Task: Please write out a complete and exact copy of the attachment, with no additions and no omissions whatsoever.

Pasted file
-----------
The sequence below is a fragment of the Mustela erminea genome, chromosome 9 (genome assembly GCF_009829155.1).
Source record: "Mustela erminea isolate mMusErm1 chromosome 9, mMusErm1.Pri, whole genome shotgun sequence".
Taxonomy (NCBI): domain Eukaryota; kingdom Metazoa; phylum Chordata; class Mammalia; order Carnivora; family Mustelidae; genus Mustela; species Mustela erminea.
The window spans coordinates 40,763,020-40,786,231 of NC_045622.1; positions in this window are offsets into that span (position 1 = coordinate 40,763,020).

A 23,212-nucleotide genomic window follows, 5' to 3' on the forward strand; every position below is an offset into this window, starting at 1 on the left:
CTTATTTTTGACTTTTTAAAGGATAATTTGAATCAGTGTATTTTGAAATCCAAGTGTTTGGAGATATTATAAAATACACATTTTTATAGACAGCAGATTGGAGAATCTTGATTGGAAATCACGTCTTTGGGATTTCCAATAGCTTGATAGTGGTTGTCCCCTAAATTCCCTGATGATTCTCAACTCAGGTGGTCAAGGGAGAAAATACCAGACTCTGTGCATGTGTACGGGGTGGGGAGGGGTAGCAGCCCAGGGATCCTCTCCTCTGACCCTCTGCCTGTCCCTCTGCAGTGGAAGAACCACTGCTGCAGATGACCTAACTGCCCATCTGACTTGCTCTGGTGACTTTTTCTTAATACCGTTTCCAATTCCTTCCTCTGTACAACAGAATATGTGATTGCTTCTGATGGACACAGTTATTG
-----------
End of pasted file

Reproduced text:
The sequence below is a fragment of the Mustela erminea genome, chromosome 9 (genome assembly GCF_009829155.1).
Source record: "Mustela erminea isolate mMusErm1 chromosome 9, mMusErm1.Pri, whole genome shotgun sequence".
Taxonomy (NCBI): domain Eukaryota; kingdom Metazoa; phylum Chordata; class Mammalia; order Carnivora; family Mustelidae; genus Mustela; species Mustela erminea.
The window spans coordinates 40,763,020-40,786,231 of NC_045622.1; positions in this window are offsets into that span (position 1 = coordinate 40,763,020).

A 23,212-nucleotide genomic window follows, 5' to 3' on the forward strand; every position below is an offset into this window, starting at 1 on the left:
CTTATTTTTGACTTTTTAAAGGATAATTTGAATCAGTGTATTTTGAAATCCAAGTGTTTGGAGATATTATAAAATACACATTTTTATAGACAGCAGATTGGAGAATCTTGATTGGAAATCACGTCTTTGGGATTTCCAATAGCTTGATAGTGGTTGTCCCCTAAATTCCCTGATGATTCTCAACTCAGGTGGTCAAGGGAGAAAATACCAGACTCTGTGCATGTGTACGGGGTGGGGAGGGGTAGCAGCCCAGGGATCCTCTCCTCTGACCCTCTGCCTGTCCCTCTGCAGTGGAAGAACCACTGCTGCAGATGACCTAACTGCCCATCTGACTTGCTCTGGTGACTTTTTCTTAATACCGTTTCCAATTCCTTCCTCTGTACAACAGAATATGTGATTGCTTCTGATGGACACAGTTATTG